GCC retains investment charm

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Despite the falling oil price and geopolitical instability, the states of the Gulf Cooperation Council (GCC) remain an attractive investment destination for high net-worth individuals (HNWIs), a report said, adding that 76 per cent prefer to keep their assets close to home.
However, there is a clear element of caution lingering amongst investors, according to the 2016 GCC Wealth Insight Report published by the Dubai-based Emirates Investment Bank (EIBank).
For the purposes of this study, HNWIs are defined as individuals with US$2 million or more in investable assets. The Report outlines the views of High Net-Worth Individuals (“HNWIs”) from across the Gulf Cooperation Council (GCC) on local and global economies as well as the main elements that drive their investment and banking decisions.
Commenting on the regional economic situation, Khaled Sifri, CEO of Emirates Investment Bank, said, “With the global economy currently going through a period of significant volatility and with depressed oil prices, it comes as no surprise that this year’s Report is more sombre than in previous years.”
“However, confidence in markets such as the UAE and Qatar remains very strong and, when taking a longer-term view, HNWI’s say they are optimistic about the Gulf region as a whole. Consistent with previous years, the majority of GCC HNWI investors prefer to invest in the region over global markets, despite any geopolitical concerns,” Sifri added.
Looking at the individual countries of the GCC, the report asked HNWIs for their views on the economic situation in their own country. The most positive responses were from the UAE and Qatar, where 58 per cent and 42 per cent, respectively, said they felt the situation was improving (89 per cent and 83 per cent, respectively, in 2015).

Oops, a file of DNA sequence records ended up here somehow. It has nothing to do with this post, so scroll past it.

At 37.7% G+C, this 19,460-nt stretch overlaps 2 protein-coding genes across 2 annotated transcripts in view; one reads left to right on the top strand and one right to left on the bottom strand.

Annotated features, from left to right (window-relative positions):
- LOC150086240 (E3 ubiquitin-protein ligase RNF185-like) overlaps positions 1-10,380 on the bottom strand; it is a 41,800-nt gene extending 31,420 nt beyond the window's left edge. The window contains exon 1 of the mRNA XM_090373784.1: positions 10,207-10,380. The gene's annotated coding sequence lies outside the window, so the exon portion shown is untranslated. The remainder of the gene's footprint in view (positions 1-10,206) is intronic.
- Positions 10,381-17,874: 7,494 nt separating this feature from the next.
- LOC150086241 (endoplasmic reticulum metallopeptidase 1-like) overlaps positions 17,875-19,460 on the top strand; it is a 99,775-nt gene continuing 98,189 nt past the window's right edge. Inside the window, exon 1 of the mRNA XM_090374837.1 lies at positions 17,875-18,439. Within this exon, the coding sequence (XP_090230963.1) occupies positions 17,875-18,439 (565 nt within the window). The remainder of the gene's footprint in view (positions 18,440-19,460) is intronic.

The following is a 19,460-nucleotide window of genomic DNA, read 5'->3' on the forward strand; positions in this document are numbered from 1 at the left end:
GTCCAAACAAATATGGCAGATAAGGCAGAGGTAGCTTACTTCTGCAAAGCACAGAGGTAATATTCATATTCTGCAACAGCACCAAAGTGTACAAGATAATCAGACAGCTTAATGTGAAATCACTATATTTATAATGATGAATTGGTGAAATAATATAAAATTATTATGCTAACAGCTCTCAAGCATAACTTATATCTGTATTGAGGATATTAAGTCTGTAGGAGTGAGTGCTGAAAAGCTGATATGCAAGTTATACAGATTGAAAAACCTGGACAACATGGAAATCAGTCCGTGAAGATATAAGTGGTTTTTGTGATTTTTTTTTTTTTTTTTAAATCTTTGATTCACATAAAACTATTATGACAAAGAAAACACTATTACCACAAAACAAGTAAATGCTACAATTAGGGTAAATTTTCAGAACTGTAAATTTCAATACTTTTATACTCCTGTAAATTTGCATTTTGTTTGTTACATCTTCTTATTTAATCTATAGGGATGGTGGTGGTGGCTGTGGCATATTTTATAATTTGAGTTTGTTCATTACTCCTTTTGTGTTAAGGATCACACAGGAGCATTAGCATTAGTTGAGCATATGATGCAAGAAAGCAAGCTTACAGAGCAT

HNWIs were least positive in Kuwait, Bahrain and Saudi Arabia, where just 8% of respondents in each country said they felt the situation was improving. HNWIs in Oman are most likely to feel that the economic situation in their country is worsening (67%). Saudi Arabia has seen the biggest shift in sentiment, with 59% of respondents in the 2015 Report saying that they felt their economy was improving.
Similar to the 2015 report findings, a significant majority of HNWIs (76 per cent) prefer to keep their assets closer to home. Amongst HNWIs who prefer to keep their assets close to home, almost half (47 per cent) say this is because they are confident that investments in the region are secure. Other reasons cited include the ability to oversee investments (18 per cent) and familiarity with the risks and regulations (16 per cent).
The GCC Wealth Insight Report 2016 is based on a survey of HNWIs from the United Arab Emirates, Qatar, Kuwait, Saudi Arabia, Oman and Bahrain. Face-to-face interviews were held in each country between September and November 2015 among the national population as well as expatriates. For the purposes of this study, HNWIs are defined as individuals with US$2 million or more in investable assets.

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